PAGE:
This month we wrap up our look at what makes the Museum of Visual Materials green by exploring the Faithe Gallery and the outside of the museum.
The renovation process for the Faithe Gallery, the smaller hall off of our Main Hall, started by taking out a drop ceiling and ripping out the old floors. The walls or wood paneling were taken down to expose the north quartzite wall. An office was removed, opening up the room and creating more space for displays and a classroom area. By removing the false ceiling, the exposed beams now create a similar feel as the rest of the building. The large open windows bring in great natural light from the south.
Bamboo Flooring – The flooring in the Faithe Gallery is probably the most dominant feature in this hall. The bamboo flooring in this room is attractive along with being very durable. Bamboo is a very fast renewable resource which some species of bamboo can grow up to 48 inches in 24 hours. Bamboo can grow and be replaced much quicker than trees. Bamboo shoots can also re-grow where tree stumps are left behind from deforestation.
Solar Panels– Not visible from the inside of the room but on top of the roof of the Faithe Gallery is our photovoltaic panels or solar panels. These panels provide us with up to 13 percent of the energy required for our facility.
Before the renovation, the empty building stood inside a chain-link and barbwire fence. Rolls of piping and storage bins sat on a large run of concrete. This building was one of the many in the area that welcomed visitors to the Falls Park area, but it was a terrible eye soar for the city.
Exterior Cleanup– The concrete was removed from around the building.
Contaminated Soil Removal– The site previously hosted an old gas station and oil storage facility, the soil smelled like petroleum and was found to be contaminated. New, clean soil was brought in to fill in the landscape area and deep-rooted native grasses were selected to help rejuvenate the soil.
Quartzite– The building, made from pink quartzite, was constructed from the same stone found at Falls Park just a few blocks away. The technique used to stack the rough edged quartzite can only be found in a few buildings in Sioux Falls. Pink quartzite runs abundant in this area and is a great material for buildings due to its durability.
Brickwork– Thanks to the City of Sioux Falls, the Museum received a grant to give the building a much needed face lift including rebuilding some of the window openings and new windows. Also among the repairs is a technique called tuck-pointing which stabilized the exterior stonework and protects the building from weather. The cracked and damaged mortar joints between the stones were chipped away and new mortar was applied to all of the joints with the top edge ‘raked’ back to create deeper shadow lines which accentuates the stone.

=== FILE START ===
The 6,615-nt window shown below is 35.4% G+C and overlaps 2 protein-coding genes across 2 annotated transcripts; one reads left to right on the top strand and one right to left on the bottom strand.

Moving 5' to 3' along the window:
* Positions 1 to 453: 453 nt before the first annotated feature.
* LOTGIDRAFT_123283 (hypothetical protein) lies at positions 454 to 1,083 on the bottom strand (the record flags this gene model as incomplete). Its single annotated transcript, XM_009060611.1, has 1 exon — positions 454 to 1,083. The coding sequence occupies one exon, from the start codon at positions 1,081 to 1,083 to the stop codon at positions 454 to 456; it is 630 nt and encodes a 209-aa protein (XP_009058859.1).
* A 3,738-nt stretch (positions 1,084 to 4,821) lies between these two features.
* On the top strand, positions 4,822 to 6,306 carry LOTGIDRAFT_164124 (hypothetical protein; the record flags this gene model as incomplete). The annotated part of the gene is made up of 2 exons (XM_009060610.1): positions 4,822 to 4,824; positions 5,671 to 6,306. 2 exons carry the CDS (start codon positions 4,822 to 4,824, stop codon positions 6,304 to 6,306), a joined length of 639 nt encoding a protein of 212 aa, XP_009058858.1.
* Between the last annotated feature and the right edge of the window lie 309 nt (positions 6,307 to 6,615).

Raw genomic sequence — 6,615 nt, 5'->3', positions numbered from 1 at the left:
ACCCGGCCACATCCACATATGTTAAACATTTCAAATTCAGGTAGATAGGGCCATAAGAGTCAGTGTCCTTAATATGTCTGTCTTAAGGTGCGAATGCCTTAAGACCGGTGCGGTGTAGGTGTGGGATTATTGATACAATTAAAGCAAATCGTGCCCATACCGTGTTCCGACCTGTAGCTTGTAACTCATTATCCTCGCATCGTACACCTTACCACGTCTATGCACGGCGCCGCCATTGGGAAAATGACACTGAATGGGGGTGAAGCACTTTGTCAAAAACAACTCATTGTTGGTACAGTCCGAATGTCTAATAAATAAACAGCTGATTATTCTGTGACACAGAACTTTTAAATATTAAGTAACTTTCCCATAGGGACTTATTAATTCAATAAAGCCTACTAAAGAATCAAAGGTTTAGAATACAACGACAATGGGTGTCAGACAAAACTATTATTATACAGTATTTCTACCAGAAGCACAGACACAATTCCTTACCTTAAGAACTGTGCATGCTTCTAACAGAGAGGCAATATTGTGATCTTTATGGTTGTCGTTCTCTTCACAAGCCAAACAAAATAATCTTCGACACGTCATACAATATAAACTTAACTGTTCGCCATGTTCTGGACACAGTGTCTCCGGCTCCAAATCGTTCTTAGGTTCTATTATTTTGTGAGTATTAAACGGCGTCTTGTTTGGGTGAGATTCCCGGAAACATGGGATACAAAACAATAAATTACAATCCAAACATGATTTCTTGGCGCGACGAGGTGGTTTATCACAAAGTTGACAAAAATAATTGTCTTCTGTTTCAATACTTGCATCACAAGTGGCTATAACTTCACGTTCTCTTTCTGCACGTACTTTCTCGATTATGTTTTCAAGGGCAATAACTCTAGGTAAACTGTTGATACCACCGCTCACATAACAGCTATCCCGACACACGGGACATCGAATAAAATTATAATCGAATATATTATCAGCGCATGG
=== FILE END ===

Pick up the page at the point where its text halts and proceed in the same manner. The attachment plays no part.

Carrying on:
White Concrete– The concrete in front of our building has a white pigmentation which reflects sunlight. This allows us to save on cooling costs in the hot summer days. On a 90+ degree day, the concrete still remains comfortably cool.
Roofing Membrane– The roof was restored with insulation and a white roofing membrane. The color (white) helps create reflection instead of absorption from the sun’s rays.
Geothermal– Geothermal is currently one of the most efficient means of heating and cooling. In our renovation photos, you can view the process of drilling our well. The depth of our geothermal well is nearly two hundred feet. The water from the well is pulled from the ground at 56 degrees. As the water is transported into the Museum, a heat exchanger borrows the waters heat or coolness to heat or cool the museum depending on the need.
Foundation Restoration– Dirt was pulled away from the foundation so a waterproof membrane could be added. This helps to prevent water from entering the building below grade.
Landscape Design– The water drainage from our roof provides ample water for our landscaping. The water is directed from the roof into a rain garden (planter with a pond liner and drain tile) and allowed to drain out into the landscaping to allow natural watering. This process allows us to conserve water. The placement of the plants is also very important as well. Scouring Rush needs large amounts of water to survive with little sunlight. You can find this plant right below our down spout by the front entry. Black eyed Susan and other native grasses are in dryer, sunnier areas of the garden since they are accustomed to this type of environment.
Hardscape Design– Since the original structure of the building was pink quartzite, which is abundant in the Sioux Falls area, it was an easy choice that our edging and landscaping would be completed with the rock as well. Water paths are created in a unique design within the quartzite.